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Deep footed bowl


Artwork Details

Deep footed bowl
16th century
stoneware with crackled creamy white glaze, gold repairs
3 3/16 x 5 9/16 x 5 9/16 in. (8 x 14 x 14 cm)
Transfer from the College of Architecture and Design


In the final decade of sixteenth century, Japanese forces under orders from the warlord Toyotomi Hideyoshi invaded Korea, in what would be a disastrous attempt to conquer China. While there, they discovered the rustic earthenware rice bowls that were in widespread use among peasant farmers. The Japanese generals, who were all schooled in tea, recognized that these simple bowls fit perfectly the criteria for “found art” espoused by the influential tea master Sen no Rikyû. The ido chawan or “well-side tea bowls” they bought home would be treasured as family heirlooms. Korean potters were also brought to Japan as part of the spoils of war, and their descendants at the Hagi clan kilns in western Japan continued to make a ware that recalls the ido type.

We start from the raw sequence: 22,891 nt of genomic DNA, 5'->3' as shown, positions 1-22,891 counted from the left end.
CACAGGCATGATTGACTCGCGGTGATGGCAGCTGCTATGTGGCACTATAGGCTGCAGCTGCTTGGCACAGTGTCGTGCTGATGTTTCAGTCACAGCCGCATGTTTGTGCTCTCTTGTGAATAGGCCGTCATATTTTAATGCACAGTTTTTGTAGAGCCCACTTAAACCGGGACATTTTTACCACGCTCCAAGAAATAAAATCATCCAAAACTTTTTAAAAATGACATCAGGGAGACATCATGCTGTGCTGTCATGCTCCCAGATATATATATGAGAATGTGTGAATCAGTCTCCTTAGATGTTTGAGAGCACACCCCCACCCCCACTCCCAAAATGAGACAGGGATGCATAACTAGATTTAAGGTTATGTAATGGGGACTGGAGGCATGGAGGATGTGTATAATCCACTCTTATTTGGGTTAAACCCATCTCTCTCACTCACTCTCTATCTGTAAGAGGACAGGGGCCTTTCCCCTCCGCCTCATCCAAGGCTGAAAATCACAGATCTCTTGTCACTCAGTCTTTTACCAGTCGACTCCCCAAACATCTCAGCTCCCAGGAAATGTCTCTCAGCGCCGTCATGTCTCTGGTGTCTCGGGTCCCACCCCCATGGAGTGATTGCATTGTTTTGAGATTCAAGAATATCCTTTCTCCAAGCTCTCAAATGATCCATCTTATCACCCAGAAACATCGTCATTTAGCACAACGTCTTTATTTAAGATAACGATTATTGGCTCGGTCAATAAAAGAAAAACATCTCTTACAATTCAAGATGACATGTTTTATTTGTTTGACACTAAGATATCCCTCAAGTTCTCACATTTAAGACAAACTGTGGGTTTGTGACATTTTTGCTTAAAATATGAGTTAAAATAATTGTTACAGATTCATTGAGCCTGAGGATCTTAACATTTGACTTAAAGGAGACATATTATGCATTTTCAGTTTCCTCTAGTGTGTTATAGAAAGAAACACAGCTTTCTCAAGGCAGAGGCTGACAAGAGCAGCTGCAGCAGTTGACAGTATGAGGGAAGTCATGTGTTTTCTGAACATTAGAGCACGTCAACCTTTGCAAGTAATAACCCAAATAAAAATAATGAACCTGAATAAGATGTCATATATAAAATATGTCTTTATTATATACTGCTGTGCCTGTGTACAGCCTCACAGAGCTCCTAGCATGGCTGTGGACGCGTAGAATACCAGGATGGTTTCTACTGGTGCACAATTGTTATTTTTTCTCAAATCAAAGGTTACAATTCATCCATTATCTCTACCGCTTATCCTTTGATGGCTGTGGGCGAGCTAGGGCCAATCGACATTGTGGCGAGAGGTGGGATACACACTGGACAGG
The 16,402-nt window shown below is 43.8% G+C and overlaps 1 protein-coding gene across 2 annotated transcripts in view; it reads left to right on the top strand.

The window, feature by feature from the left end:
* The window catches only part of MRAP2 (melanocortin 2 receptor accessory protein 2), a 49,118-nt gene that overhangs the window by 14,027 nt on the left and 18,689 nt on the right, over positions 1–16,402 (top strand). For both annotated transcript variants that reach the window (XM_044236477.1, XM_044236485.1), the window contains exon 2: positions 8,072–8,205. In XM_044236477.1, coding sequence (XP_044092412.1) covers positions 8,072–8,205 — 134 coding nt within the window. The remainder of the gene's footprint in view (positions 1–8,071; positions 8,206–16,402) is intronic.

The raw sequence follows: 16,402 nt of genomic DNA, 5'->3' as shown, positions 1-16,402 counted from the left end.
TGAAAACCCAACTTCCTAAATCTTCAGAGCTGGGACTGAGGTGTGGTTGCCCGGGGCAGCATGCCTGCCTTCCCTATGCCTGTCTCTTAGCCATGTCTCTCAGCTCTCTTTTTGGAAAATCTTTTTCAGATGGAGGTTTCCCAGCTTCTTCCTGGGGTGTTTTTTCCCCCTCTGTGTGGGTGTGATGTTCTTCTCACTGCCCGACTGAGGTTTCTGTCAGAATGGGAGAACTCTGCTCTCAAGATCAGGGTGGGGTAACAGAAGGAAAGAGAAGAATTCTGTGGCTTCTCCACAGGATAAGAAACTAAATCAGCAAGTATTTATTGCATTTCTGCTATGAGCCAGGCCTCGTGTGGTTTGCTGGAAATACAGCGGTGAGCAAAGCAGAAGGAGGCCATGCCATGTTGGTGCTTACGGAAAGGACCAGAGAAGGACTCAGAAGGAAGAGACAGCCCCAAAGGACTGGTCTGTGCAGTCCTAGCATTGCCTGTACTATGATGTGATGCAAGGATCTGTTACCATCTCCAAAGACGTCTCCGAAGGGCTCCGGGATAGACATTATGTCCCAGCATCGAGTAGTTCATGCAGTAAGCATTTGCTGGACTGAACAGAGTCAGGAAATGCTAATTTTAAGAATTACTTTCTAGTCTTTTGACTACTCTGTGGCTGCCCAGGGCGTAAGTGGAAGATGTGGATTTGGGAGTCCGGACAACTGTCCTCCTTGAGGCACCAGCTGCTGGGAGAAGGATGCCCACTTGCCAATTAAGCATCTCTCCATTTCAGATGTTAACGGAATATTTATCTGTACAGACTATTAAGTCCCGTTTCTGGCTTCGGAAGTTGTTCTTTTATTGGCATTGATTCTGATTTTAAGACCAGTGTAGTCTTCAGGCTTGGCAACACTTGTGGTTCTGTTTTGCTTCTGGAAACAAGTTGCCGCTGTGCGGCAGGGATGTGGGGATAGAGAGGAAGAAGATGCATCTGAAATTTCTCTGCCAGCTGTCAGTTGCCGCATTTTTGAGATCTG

Subject Matter:

15-16th century, five spur marks, made by provincial kilns in southwest Korean, Kimhae and Jinji area
(visiting Korean curators from Ehwa University, notes by Min Li 7/07)

Physical Description:

The mouth is straight. The side is gently curved to the bottom. The foot is hgh and narrow. It was repaired.

Produced between the 15th and 16th century at a privately owned kiln in the southwestern region of Gyeongsangnam-do, this bowl has been restored following breakage into ten pieces. Its rim curves inwards. It is made with stoneware clay. There are five spur marks on the inner base, and the glaze on the rim of its foot has been wiped away. It is coated with opaque white glaze, on which have formed many crackles and pinholes. The color of glaze is not even throughout the surface. Vessels of this type were popular in Japan as tea bowls (茶碗, Jap. chawan).
[Korean Collection, University of Michigan Museum of Art (2014) p.160]

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